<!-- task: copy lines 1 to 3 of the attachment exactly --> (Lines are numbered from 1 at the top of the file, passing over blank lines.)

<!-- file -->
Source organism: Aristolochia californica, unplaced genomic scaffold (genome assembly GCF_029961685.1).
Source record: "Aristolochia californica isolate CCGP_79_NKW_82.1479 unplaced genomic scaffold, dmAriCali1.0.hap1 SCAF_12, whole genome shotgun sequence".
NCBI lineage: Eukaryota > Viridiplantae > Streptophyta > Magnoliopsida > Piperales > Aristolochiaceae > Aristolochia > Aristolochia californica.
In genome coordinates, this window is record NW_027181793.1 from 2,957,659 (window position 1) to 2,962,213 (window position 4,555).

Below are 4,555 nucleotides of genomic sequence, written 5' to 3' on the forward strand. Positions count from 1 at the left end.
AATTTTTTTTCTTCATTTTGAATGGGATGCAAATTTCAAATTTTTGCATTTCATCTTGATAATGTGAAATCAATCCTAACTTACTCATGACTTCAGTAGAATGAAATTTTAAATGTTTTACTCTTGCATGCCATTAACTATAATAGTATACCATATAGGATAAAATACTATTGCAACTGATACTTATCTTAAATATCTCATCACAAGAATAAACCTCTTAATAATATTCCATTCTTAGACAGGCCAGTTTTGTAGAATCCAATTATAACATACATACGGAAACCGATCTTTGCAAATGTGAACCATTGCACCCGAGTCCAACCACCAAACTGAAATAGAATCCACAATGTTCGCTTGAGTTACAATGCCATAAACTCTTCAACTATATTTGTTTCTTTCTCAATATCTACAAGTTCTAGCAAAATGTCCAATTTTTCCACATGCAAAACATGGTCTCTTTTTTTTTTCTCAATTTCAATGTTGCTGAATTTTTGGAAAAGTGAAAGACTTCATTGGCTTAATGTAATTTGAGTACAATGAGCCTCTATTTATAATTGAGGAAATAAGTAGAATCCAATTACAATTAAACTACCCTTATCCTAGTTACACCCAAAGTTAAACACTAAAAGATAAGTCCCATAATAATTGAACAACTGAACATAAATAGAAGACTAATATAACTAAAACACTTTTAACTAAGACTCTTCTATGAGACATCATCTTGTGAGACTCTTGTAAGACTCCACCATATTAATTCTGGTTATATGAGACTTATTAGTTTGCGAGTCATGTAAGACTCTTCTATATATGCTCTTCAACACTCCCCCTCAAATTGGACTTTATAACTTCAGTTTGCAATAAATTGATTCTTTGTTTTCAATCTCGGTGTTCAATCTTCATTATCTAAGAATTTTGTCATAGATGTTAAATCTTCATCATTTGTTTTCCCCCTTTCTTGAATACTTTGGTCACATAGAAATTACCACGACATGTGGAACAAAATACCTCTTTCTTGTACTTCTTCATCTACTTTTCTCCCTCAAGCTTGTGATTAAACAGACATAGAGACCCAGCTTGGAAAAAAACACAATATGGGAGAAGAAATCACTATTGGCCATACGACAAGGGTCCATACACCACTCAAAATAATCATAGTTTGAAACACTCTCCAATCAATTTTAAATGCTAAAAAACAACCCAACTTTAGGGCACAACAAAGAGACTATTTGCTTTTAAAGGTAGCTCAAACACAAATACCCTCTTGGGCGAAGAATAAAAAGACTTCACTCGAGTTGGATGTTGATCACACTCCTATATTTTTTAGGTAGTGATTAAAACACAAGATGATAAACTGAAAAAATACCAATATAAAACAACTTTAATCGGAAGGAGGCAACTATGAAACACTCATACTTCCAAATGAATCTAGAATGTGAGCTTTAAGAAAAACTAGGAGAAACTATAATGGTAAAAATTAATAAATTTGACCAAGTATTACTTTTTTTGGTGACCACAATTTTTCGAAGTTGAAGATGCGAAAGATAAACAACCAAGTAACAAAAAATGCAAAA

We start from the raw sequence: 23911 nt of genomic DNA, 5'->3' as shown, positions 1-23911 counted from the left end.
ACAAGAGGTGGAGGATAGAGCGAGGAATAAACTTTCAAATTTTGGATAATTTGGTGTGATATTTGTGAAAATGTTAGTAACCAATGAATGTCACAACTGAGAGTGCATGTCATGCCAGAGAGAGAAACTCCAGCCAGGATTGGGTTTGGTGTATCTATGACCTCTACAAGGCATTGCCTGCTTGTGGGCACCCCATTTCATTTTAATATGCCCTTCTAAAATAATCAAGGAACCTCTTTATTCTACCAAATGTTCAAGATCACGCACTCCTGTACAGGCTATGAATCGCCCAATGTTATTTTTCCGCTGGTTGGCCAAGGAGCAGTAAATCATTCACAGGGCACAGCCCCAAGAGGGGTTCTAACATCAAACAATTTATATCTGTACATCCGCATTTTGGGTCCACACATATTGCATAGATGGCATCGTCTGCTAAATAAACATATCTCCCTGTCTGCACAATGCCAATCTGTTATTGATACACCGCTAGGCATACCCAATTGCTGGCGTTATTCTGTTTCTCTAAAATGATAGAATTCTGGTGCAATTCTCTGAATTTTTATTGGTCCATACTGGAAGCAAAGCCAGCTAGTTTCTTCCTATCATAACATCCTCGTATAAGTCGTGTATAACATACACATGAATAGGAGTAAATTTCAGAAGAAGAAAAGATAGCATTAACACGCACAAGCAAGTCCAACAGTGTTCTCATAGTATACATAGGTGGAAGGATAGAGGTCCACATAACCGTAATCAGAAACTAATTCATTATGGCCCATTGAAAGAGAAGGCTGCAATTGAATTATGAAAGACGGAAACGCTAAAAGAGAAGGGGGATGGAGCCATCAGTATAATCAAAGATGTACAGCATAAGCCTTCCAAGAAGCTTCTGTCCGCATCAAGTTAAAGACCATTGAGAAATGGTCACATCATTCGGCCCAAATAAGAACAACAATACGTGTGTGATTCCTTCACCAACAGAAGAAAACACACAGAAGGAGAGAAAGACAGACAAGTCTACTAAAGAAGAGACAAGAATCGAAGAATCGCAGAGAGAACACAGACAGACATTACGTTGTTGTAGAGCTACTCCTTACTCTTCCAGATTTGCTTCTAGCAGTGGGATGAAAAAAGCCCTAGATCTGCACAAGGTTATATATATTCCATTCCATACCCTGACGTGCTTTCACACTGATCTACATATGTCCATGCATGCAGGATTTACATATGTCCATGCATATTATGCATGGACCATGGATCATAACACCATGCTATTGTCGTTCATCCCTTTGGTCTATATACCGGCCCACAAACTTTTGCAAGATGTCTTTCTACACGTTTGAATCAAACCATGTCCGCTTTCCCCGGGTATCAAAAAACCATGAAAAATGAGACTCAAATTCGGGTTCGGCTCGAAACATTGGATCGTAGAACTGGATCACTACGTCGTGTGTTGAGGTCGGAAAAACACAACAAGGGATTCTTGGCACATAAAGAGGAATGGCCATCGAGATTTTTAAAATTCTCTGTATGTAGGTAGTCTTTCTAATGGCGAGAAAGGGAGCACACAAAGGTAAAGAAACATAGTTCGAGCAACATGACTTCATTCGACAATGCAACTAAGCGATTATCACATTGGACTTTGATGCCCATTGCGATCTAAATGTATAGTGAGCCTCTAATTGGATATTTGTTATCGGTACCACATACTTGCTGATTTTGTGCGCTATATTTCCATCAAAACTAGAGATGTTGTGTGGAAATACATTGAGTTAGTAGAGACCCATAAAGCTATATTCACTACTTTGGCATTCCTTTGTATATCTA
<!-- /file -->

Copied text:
Source organism: Aristolochia californica, unplaced genomic scaffold (genome assembly GCF_029961685.1).
Source record: "Aristolochia californica isolate CCGP_79_NKW_82.1479 unplaced genomic scaffold, dmAriCali1.0.hap1 SCAF_12, whole genome shotgun sequence".
NCBI lineage: Eukaryota > Viridiplantae > Streptophyta > Magnoliopsida > Piperales > Aristolochiaceae > Aristolochia > Aristolochia californica.